About Cerro Pátapo
Cerro Pátapo is an archaeological site near present-day Chiclayo in Peru which houses the remains of an entire prehistoric a city of the Wari Empire (Huari culture).
History of Cerro Pátapo
The Wari Empire, which ruled much of the Andes, had a presence in Peru from approximately 600 AD to 1100 AD and flourished in the area along the coast and reaching to the highlands. The Empire was known for its network of roads, and had a territory nearly as large as that of the later Inca Empire.
Only discovered in December 2008 (announced by lead archeologist Cesar Soriano), Cerro Pátapo was a vitally important find, creating a chronological connection between the Wari and the preceding Moche Empire, which existed from 100 AD to 600 AD. The ruins also present the first evidence of Wari influence (Huari culture) found in Northern Peru and show this was an important site.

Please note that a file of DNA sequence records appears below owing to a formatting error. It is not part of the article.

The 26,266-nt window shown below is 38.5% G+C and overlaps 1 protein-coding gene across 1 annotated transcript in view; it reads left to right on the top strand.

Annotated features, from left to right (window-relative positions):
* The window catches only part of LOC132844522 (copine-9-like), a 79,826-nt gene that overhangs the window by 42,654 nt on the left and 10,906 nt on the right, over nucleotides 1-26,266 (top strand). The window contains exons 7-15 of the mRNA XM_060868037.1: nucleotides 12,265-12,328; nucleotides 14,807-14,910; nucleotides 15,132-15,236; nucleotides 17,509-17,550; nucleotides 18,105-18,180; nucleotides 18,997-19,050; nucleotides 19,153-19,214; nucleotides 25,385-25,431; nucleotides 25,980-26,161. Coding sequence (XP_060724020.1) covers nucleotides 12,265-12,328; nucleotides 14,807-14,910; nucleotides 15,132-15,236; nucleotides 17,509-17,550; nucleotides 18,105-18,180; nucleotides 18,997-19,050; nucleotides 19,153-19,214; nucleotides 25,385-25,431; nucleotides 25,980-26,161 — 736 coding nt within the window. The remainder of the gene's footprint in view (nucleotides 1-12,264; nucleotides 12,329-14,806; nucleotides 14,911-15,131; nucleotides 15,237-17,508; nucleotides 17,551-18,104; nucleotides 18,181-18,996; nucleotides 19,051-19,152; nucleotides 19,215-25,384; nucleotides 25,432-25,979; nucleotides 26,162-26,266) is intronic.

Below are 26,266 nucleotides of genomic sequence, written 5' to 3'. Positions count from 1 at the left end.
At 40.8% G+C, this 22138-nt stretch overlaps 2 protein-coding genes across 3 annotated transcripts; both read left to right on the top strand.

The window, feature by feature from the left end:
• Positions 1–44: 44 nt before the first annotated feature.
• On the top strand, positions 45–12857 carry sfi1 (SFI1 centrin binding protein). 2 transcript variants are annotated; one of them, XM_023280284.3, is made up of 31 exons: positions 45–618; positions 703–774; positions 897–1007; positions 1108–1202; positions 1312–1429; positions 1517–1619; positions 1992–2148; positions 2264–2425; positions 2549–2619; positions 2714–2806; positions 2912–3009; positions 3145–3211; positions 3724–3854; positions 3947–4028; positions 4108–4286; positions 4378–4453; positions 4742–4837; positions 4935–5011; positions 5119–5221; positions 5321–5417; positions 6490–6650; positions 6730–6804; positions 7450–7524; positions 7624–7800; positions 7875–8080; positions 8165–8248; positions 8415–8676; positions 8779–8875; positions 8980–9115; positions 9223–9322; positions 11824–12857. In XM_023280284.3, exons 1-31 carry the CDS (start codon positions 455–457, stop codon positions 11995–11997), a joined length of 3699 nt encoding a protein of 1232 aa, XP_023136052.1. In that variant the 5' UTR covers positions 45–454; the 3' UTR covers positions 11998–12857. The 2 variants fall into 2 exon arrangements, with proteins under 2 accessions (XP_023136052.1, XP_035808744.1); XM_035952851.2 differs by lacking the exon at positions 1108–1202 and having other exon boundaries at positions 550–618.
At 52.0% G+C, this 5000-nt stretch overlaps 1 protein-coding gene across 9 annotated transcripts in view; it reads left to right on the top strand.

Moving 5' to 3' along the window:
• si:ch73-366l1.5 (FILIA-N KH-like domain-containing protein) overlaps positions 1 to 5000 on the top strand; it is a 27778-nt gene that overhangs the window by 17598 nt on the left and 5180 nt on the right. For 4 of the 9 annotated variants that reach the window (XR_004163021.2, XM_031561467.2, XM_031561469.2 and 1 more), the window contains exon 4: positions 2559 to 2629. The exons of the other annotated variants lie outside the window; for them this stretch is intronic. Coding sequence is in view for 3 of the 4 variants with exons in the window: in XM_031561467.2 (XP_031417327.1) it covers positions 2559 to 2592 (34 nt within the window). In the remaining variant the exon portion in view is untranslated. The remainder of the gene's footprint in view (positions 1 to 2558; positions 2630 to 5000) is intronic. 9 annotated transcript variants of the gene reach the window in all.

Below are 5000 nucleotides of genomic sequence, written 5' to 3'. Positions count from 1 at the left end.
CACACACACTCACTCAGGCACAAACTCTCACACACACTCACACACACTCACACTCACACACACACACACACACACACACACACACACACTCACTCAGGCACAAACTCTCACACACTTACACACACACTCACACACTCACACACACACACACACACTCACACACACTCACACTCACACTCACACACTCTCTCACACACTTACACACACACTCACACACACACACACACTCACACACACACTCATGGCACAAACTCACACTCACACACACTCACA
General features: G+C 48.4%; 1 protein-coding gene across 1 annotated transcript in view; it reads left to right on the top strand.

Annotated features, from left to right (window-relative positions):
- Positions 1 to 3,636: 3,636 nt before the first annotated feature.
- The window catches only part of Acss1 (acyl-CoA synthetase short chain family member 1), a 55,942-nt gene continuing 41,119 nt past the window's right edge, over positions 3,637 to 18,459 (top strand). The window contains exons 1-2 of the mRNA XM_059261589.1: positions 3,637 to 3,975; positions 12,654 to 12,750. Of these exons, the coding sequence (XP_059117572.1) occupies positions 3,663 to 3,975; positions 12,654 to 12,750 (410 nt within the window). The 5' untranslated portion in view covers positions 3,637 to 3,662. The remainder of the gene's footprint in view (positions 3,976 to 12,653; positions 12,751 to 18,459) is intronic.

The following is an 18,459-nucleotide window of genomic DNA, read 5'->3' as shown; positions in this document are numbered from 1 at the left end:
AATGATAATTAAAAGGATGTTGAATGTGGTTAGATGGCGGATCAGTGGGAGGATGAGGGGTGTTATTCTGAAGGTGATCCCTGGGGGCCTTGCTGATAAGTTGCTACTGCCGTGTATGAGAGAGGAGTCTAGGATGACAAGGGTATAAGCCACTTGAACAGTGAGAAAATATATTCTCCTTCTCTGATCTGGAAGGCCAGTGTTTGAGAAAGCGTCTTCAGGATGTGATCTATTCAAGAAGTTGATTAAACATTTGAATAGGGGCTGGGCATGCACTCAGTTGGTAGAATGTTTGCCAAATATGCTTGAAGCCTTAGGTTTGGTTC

Cerro Pátapo today
The site is remarkably well preserved due to the dry desert climate.
The Wari city at Cerro Pátapo stretches for approximately 3 miles and is believed to have been the site of human sacrifices. Amongst the finds at Cerro Pátapo, archaeologists found the remains of a woman as well as ceramic pieces and clothing.
Getting to Cerro Pátapo
The Cerro Pátapo ruins are located 14 miles east from Chiclayo, the principal city of the Lambayeque region in northern Peru, 8 miles inland from the Pacific coast. Peru’s captial, Lima, is 478 miles to the south.
From Chiclayo, it’s best to travel by car – the ruins are a 45 minute drive via LA-111 and Route 6A.